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Nat Commun. 2016 Sep 28;7:12755. doi: 10.1038/ncomms12755.

Transition metal ion FRET uncovers K+ regulation of a neurotransmitter/sodium symporter.

Author information

1
Molecular Neuropharmacology and Genetics Laboratory, Department of Neuroscience and Pharmacology, Faculty of Health and Medical Sciences, University of Copenhagen, Copenhagen N 2200, Denmark.
2
Center for Physiology and Pharmacology, Institute of Pharmacology, Medical University Vienna, 1090 Vienna, Austria.
3
Computational Chemistry and Molecular Biophysics Unit, National Institute on Drug Abuse, NIH, Baltimore, Maryland 20852, USA.

Abstract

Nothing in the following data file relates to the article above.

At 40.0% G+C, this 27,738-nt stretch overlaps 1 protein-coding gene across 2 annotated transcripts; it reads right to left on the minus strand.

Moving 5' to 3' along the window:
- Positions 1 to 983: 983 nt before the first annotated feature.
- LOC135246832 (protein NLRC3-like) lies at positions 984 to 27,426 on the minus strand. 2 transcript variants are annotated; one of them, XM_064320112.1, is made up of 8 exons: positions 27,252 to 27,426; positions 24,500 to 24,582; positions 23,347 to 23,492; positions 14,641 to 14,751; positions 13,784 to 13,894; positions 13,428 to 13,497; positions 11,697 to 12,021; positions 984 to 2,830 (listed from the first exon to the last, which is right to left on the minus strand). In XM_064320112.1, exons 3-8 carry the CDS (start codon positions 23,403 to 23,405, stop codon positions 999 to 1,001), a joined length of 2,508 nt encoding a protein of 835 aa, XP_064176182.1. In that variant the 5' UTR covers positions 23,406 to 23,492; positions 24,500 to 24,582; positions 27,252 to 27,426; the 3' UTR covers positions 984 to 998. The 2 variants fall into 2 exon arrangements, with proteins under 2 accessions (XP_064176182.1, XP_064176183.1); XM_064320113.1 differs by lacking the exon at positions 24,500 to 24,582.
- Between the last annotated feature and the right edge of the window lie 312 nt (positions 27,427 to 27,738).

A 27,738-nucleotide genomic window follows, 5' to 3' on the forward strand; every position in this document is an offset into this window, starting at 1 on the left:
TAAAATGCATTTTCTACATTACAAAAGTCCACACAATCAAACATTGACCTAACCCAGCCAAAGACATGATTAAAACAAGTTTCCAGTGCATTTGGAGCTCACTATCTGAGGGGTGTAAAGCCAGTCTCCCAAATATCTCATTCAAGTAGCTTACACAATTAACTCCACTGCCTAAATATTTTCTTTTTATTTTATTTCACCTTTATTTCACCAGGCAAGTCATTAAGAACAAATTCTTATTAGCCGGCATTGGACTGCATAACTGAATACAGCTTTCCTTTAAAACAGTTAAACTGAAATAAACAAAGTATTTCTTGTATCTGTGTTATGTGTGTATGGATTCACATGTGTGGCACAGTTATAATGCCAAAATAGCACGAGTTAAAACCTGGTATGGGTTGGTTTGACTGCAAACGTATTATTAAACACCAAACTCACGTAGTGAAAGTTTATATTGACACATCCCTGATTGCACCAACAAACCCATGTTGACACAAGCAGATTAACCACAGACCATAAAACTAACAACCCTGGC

Neurotransmitter/sodium symporters (NSSs) are responsible for Na+-dependent reuptake of neurotransmitters and represent key targets for antidepressants and psychostimulants. LeuT, a prokaryotic NSS protein, constitutes a primary structural model for these transporters. Here we show that K+ inhibits Na+-dependent binding of substrate to LeuT, promotes an outward-closed/inward-facing conformation of the transporter and increases uptake. To assess K+-induced conformational dynamics we measured fluorescence resonance energy transfer (FRET) between fluorescein site-specifically attached to inserted cysteines and Ni2+ bound to engineered di-histidine motifs (transition metal ion FRET). The measurements supported K+-induced closure of the transporter to the outside, which was counteracted by Na+ and substrate. Promoting an outward-open conformation of LeuT by mutation abolished the K+-effect. The K+-effect depended on an intact Na1 site and mutating the Na2 site potentiated K+ binding by facilitating transition to the inward-facing state. The data reveal an unrecognized ability of K+ to regulate the LeuT transport cycle.

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